Soon will be asleep

I've been reading D.H. Lawrence's poetry collection Birds, Beasts and Flowers. It's less like a book of poems than it is like the unedited contents of a poet's notebook: loose, rambling, unfocused, probably too long. I get the sense that Lawrence is talking to himself here, streaming his consciousness onto the page, letting great and trivial thoughts spin him whichever direction they will, while the poet shows very little interest in structure or consistency of idea. It's all quite casual; one is tempted to call it sloppy, in fact.

If this isn't necessarily Lawrence at his best, it might be Lawrence at his most honest nakedness (and for whom is that their best, eh?). Male sexuality is the forward-moving energy of the universe, we learn, while women are fruitful and multiply but are not so interested in the forward-moving of the males through history. Every thing, bird beast or flower, is primarily a sexual organ abetted by a body of some kind, and to be a sexual organ is, for Lawrence, to say, "Here I am, I'm here." And there is little else going on in the universe. Beauty? A side-effect of the beingness of sex. And sex itself is a misplacement/displacement of the primal male energy of violence, of making war. What is the primal female energy? Lawrence is sure he doesn't know, but he's certain that he can't trust it.

Fascinating stuff, from that perspective. It makes me want to write a novel about a character who writes this poetry, this not brilliant poetry. Had Lawrence been Nabokov, that's just what this book would be.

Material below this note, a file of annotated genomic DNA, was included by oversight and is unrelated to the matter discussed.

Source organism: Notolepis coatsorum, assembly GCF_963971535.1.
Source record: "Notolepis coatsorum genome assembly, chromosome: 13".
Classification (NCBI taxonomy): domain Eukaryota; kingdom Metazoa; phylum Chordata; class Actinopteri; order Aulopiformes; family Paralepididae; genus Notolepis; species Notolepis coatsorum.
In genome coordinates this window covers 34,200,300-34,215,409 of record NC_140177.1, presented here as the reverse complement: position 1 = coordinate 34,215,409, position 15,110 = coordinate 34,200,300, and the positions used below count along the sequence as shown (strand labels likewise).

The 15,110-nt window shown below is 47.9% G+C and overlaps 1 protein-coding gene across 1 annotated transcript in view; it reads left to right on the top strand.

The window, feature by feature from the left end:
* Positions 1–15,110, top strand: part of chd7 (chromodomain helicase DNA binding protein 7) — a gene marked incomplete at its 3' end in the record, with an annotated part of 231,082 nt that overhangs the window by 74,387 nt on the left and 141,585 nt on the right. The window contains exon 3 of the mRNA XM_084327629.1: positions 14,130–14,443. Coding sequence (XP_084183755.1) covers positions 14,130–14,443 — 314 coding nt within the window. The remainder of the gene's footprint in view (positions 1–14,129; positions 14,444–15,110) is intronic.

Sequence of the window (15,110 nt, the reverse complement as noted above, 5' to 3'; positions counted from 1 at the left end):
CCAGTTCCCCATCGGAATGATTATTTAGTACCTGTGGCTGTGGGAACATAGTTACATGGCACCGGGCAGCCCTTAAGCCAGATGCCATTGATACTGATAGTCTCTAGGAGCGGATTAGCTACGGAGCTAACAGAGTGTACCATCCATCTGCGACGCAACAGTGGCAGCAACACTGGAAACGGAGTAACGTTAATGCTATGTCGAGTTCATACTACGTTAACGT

Here's a bit from "The He-Goat," where Lawrence has a buck attempting union with a ewe, who keeps her true self distant and invisible:

With a needle of long red flint he stabs in the dark
At the living rock he is up against;
While she with her goaty mouth stands smiling the while as
    he strikes, since sure
He will never quite strike home, on the target-quick, for her
    quick
Is just beyond range of the arrow he shoots
From his leap at the zenith in her, so it falls just short of the
    mark, far enough.
It is over before it is finished.
She, smiling with goaty munch-mouth, Mona Lisa, arranges
    it so.

My favorite poems in the book might be the ones about turtles. Thanks awfully to Tom Amateur Reader for pointing this book out to me a month or two back. Well worth reading.

2 comments:

  1. My pleasure. My favorite is easily "Man and Bat," which has no sex in it at all, or none I want to know about.

    I guess I have begun to think that Lawrence is at his best when he is most himself, whatever that might mean, and in this book, he seems to be very much himself, the "himself" I now imagine him to have been, at least.

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    1. I suppose I still prefer Lawrence when he's more aware of craft, and wearing pants. That bat poem is pretty good, 75% of it. Which is a high amount, I think.

      I'd forgotten the bat poem until you brought it up, to tell the truth. I think the writing gets stranger as the book goes along. In general, I'm in favor of that kind of progression.

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